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Why might NASA need to "practice moving a spaceship in different orbits in deep space"?

The NASA.gov feature Q&A: NASA’s New Spaceship says Q: NASA’s really building a spaceship?! A: That’s right! NASA is working with its partners to design and develop a small spaceship that will ...
uhoh's user avatar
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2 votes
2 answers
233 views

Would it be better to build a Mars-fairing ship on land or in space?

This answer says: We do not have a human-rated rocket which can send a sizable payload to Mars. The Falcon Heavy is certainly capable of sending a payload there, but the rocket would need to be ...
Wayne Werner's user avatar
5 votes
1 answer
247 views

Silly concept: repurposing BFS into a spin-gravity habitat

The idea is the following: Launch four passanger carrying (but empty) BFS and a fifth, (satellite deploying version) which carries the central hub, outfitted with spin-up engines. Then manouver the ...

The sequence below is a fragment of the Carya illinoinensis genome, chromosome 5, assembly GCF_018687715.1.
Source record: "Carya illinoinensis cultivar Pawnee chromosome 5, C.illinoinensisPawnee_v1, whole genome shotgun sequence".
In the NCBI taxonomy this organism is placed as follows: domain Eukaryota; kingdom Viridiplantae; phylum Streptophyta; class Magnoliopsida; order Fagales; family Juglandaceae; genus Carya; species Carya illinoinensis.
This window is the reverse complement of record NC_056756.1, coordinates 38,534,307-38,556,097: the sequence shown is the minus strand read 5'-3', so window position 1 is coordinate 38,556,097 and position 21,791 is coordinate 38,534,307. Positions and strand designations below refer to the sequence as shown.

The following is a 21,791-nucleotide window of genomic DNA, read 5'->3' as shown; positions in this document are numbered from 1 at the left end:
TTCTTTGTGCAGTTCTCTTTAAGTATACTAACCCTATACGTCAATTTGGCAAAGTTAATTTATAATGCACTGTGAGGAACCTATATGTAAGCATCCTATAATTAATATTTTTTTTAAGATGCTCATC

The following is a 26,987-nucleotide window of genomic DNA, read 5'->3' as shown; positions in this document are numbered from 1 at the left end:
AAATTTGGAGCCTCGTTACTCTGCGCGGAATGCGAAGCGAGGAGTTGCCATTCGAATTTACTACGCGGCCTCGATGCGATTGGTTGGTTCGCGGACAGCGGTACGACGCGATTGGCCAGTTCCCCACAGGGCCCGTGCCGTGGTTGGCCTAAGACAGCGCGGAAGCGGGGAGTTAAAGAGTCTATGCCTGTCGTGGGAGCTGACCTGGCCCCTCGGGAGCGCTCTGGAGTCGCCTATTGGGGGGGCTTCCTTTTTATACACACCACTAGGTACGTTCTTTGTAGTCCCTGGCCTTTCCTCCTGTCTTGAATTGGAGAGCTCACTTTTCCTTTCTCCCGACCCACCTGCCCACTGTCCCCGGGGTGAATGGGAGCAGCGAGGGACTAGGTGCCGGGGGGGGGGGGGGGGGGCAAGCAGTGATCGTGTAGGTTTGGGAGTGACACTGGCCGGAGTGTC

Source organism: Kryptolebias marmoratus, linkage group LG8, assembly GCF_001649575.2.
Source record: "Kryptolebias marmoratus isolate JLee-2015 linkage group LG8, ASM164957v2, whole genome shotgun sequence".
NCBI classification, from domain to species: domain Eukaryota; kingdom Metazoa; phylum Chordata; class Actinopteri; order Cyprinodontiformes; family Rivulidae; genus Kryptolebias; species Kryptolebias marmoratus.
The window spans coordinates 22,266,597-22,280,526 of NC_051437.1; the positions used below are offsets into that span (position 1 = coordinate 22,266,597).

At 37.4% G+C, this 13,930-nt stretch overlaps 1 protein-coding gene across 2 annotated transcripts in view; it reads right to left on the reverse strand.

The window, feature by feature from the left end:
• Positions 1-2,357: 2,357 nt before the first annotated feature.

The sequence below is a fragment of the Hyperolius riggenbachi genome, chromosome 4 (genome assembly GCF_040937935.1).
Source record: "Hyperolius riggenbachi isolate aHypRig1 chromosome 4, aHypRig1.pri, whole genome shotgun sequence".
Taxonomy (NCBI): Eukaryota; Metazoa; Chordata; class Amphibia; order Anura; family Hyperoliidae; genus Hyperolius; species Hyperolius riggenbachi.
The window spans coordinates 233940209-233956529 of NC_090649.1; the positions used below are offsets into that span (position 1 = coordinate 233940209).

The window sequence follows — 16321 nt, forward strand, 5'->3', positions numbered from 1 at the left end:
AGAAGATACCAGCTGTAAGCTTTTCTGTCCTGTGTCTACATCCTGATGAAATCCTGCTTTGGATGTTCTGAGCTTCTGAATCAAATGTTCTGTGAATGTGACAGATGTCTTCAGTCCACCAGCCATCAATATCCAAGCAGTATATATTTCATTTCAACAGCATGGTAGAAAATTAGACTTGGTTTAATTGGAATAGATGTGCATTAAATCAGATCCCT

b.Lorenz's user avatar
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3 answers
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Would space exploration benefit by sending small drones instead of huge rockets?

For e.g. if we want a telescope in space, can't we assemble it in space? Send the constituent assembly parts up there (unmanned). Have the individual units, assemble (unmanned) to constitute the ...
deostroll's user avatar
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3 votes
1 answer
186 views

Is it possible to build a collapsible fuel tank for in-orbit assembly?

In orbit propellant depots could be valuable in the near future. Assume they would be used for storing fuel harvested in situ from the moon and NEOs (So primarily H2, O2 and maybe CH4). Assume in ...
Lex's user avatar
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9 votes
3 answers
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Building space stations with the original, smaller shuttle